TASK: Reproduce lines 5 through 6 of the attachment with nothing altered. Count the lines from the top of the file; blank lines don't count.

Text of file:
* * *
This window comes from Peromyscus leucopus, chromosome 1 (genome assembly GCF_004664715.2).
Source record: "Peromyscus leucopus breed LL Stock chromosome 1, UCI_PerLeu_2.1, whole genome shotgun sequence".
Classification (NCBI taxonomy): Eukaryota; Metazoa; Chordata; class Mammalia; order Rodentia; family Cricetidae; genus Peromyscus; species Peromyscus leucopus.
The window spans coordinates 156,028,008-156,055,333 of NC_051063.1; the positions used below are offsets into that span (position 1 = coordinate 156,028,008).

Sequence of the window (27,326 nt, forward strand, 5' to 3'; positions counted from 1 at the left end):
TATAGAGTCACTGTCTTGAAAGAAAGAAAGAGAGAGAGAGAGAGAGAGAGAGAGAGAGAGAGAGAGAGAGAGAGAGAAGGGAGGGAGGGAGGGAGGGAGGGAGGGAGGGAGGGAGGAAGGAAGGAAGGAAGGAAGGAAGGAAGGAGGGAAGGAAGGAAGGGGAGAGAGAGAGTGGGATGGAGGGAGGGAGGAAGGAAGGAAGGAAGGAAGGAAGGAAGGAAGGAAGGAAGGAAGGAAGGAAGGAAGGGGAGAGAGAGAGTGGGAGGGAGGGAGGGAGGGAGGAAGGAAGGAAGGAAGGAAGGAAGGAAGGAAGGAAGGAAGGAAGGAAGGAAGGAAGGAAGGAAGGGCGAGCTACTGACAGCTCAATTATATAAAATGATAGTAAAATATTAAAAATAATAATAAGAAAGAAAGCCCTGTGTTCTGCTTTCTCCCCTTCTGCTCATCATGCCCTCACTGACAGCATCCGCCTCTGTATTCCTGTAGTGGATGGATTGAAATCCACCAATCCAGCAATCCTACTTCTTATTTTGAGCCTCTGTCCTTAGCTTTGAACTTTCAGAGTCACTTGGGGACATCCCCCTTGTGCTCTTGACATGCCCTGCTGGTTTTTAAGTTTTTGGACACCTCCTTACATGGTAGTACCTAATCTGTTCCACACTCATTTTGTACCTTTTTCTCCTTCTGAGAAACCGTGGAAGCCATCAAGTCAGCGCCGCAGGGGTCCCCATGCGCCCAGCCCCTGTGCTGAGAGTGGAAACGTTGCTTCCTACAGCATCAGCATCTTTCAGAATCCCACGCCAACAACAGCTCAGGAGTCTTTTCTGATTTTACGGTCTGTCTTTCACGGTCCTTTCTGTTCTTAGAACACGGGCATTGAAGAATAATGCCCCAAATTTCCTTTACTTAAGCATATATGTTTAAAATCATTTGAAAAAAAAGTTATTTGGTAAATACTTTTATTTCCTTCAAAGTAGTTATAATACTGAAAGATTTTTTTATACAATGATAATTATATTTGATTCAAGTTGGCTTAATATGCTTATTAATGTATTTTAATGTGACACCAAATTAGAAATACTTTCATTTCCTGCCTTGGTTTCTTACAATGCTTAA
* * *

Sequence of the window (27,326 nt, forward strand, 5' to 3'; positions counted from 1 at the left end):
TATAGAGTCACTGTCTTGAAAGAAAGAAAGAGAGAGAGAGAGAGAGAGAGAGAGAGAGAGAGAGAGAGAGAGAGAGAAGGGAGGGAGGGAGGGAGGGAGGGAGGGAGGGAGGGAGGAAGGAAGGAAGGAAGGAAGGAAGGAAGGAGGGAAGGAAGGAAGGGGAGAGAGAGAGTGGGATGGAGGGAGGGAGGAAGGAAGGAAGGAAGGAAGGAAGGAAGGAAGGAAGGAAGGAAGGAAGGAAGGAAGGGGAGAGAGAGAGTGGGAGGGAGGGAGGGAGGGAGGAAGGAAGGAAGGAAGGAAGGAAGGAAGGAAGGAAGGAAGGAAGGAAGGAAGGAAGGAAGGAAGGGCGAGCTACTGACAGCTCAATTATATAAAATGATAGTAAAATATTAAAAATAATAATAAGAAAGAAAGCCCTGTGTTCTGCTTTCTCCCCTTCTGCTCATCATGCCCTCACTGACAGCATCCGCCTCTGTATTCCTGTAGTGGATGGATTGAAATCCACCAATCCAGCAATCCTACTTCTTATTTTGAGCCTCTGTCCTTAGCTTTGAACTTTCAGAGTCACTTGGGGACATCCCCCTTGTGCTCTTGACATGCCCTGCTGGTTTTTAAGTTTTTGGACACCTCCTTACATGGTAGTACCTAATCTGTTCCACACTCATTTTGTACCTTTTTCTCCTTCTGAGAAACCGTGGAAGCCATCAAGTCAGCGCCGCAGGGGTCCCCATGCGCCCAGCCCCTGTGCTGAGAGTGGAAACGTTGCTTCCTACAGCATCAGCATCTTTCAGAATCCCACGCCAACAACAGCTCAGGAGTCTTTTCTGATTTTACGGTCTGTCTTTCACGGTCCTTTCTGTTCTTAGAACACGGGCATTGAAGAATAATGCCCCAAATTTCCTTTACTTAAGCATATATGTTTAAAATCATTTGAAAAAAAAGTTATTTGGTAAATACTTTTATTTCCTTCAAAGTAGTTATAATACTGAAAGATTTTTTTATACAATGATAATTATATTTGATTCAAGTTGGCTTAATATGCTTATTAATGTATTTTAATGTGACACCAAATTAGAAATACTTTCATTTCCTGCCTTGGTTTCTTACAATGCTTAA